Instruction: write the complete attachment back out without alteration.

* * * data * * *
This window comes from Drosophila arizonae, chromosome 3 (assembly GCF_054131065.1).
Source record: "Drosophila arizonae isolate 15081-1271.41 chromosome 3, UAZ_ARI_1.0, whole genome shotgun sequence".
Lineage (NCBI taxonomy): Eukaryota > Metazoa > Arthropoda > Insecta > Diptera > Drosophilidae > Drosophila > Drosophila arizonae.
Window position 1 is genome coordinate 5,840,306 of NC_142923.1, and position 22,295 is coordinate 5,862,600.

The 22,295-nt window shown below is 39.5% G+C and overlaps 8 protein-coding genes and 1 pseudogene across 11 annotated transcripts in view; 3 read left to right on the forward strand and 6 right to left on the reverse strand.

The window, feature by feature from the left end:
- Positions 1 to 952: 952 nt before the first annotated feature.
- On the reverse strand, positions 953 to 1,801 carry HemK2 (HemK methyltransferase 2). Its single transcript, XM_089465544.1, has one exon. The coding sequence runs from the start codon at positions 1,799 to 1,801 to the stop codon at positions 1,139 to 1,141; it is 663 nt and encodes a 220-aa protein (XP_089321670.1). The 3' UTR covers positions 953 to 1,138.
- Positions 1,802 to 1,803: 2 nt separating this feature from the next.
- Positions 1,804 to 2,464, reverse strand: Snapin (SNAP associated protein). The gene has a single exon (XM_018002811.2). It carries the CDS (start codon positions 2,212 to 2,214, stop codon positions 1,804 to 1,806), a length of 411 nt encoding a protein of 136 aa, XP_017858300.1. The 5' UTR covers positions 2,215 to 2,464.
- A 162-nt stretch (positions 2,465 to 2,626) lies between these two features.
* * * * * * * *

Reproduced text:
This window comes from Drosophila arizonae, chromosome 3 (assembly GCF_054131065.1).
Source record: "Drosophila arizonae isolate 15081-1271.41 chromosome 3, UAZ_ARI_1.0, whole genome shotgun sequence".
Lineage (NCBI taxonomy): Eukaryota > Metazoa > Arthropoda > Insecta > Diptera > Drosophilidae > Drosophila > Drosophila arizonae.
Window position 1 is genome coordinate 5,840,306 of NC_142923.1, and position 22,295 is coordinate 5,862,600.

The 22,295-nt window shown below is 39.5% G+C and overlaps 8 protein-coding genes and 1 pseudogene across 11 annotated transcripts in view; 3 read left to right on the forward strand and 6 right to left on the reverse strand.

The window, feature by feature from the left end:
- Positions 1 to 952: 952 nt before the first annotated feature.
- On the reverse strand, positions 953 to 1,801 carry HemK2 (HemK methyltransferase 2). Its single transcript, XM_089465544.1, has one exon. The coding sequence runs from the start codon at positions 1,799 to 1,801 to the stop codon at positions 1,139 to 1,141; it is 663 nt and encodes a 220-aa protein (XP_089321670.1). The 3' UTR covers positions 953 to 1,138.
- Positions 1,802 to 1,803: 2 nt separating this feature from the next.
- Positions 1,804 to 2,464, reverse strand: Snapin (SNAP associated protein). The gene has a single exon (XM_018002811.2). It carries the CDS (start codon positions 2,212 to 2,214, stop codon positions 1,804 to 1,806), a length of 411 nt encoding a protein of 136 aa, XP_017858300.1. The 5' UTR covers positions 2,215 to 2,464.
- A 162-nt stretch (positions 2,465 to 2,626) lies between these two features.